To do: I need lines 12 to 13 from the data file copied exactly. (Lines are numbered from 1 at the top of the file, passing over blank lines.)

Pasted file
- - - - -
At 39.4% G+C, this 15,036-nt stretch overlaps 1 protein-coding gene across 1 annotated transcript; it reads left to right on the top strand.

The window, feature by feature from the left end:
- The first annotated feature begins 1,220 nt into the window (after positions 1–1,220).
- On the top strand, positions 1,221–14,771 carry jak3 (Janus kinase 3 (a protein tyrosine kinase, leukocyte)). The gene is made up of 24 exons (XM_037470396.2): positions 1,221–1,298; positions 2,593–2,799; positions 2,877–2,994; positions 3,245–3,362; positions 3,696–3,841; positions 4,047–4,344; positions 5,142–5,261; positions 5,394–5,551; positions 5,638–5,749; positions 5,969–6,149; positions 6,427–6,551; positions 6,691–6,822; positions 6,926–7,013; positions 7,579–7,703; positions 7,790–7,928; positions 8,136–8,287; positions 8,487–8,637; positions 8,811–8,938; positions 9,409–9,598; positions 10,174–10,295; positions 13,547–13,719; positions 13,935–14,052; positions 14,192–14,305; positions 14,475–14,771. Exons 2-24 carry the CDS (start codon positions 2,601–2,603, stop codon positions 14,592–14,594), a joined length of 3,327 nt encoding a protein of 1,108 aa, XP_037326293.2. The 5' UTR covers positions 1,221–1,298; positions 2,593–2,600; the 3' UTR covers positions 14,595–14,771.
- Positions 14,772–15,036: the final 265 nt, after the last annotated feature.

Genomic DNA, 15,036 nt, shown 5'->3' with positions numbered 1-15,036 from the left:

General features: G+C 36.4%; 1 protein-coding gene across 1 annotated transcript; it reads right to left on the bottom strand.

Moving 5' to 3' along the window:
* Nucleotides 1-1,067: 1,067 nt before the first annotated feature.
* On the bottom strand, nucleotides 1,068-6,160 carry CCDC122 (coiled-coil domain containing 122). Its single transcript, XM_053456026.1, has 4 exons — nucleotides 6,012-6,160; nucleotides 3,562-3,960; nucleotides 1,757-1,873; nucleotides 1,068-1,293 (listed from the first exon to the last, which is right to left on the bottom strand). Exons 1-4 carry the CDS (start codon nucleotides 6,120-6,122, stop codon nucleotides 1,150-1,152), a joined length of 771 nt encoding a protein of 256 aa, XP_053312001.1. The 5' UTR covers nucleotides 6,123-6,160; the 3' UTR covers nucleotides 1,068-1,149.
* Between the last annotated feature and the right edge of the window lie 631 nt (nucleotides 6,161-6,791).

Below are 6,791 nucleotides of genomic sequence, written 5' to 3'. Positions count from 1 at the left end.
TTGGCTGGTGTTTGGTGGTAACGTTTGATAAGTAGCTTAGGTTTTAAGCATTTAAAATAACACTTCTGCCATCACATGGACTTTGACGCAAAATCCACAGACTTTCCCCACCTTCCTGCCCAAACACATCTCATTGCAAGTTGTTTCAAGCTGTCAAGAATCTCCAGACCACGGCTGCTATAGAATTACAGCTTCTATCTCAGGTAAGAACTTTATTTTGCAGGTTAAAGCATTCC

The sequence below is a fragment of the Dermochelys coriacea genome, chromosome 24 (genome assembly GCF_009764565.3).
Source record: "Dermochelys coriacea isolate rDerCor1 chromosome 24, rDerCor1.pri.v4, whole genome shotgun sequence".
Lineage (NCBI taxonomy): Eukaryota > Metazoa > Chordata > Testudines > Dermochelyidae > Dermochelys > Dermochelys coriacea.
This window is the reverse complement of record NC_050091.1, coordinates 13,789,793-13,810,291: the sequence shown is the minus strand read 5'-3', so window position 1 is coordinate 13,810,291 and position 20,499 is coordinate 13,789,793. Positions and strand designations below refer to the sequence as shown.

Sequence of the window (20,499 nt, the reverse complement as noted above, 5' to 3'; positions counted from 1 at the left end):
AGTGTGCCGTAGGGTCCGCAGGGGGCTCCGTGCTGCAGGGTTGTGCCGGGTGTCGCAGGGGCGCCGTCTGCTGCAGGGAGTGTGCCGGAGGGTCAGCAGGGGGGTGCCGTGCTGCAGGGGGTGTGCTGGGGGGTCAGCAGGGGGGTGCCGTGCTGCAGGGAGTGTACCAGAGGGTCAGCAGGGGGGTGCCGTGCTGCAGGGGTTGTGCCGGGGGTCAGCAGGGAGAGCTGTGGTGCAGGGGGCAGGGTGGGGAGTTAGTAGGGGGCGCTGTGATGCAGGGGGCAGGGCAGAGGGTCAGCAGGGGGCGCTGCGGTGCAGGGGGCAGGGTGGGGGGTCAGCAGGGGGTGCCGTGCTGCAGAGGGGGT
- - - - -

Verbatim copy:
Below are 6,791 nucleotides of genomic sequence, written 5' to 3'. Positions count from 1 at the left end.
TTGGCTGGTGTTTGGTGGTAACGTTTGATAAGTAGCTTAGGTTTTAAGCATTTAAAATAACACTTCTGCCATCACATGGACTTTGACGCAAAATCCACAGACTTTCCCCACCTTCCTGCCCAAACACATCTCATTGCAAGTTGTTTCAAGCTGTCAAGAATCTCCAGACCACGGCTGCTATAGAATTACAGCTTCTATCTCAGGTAAGAACTTTATTTTGCAGGTTAAAGCATTCC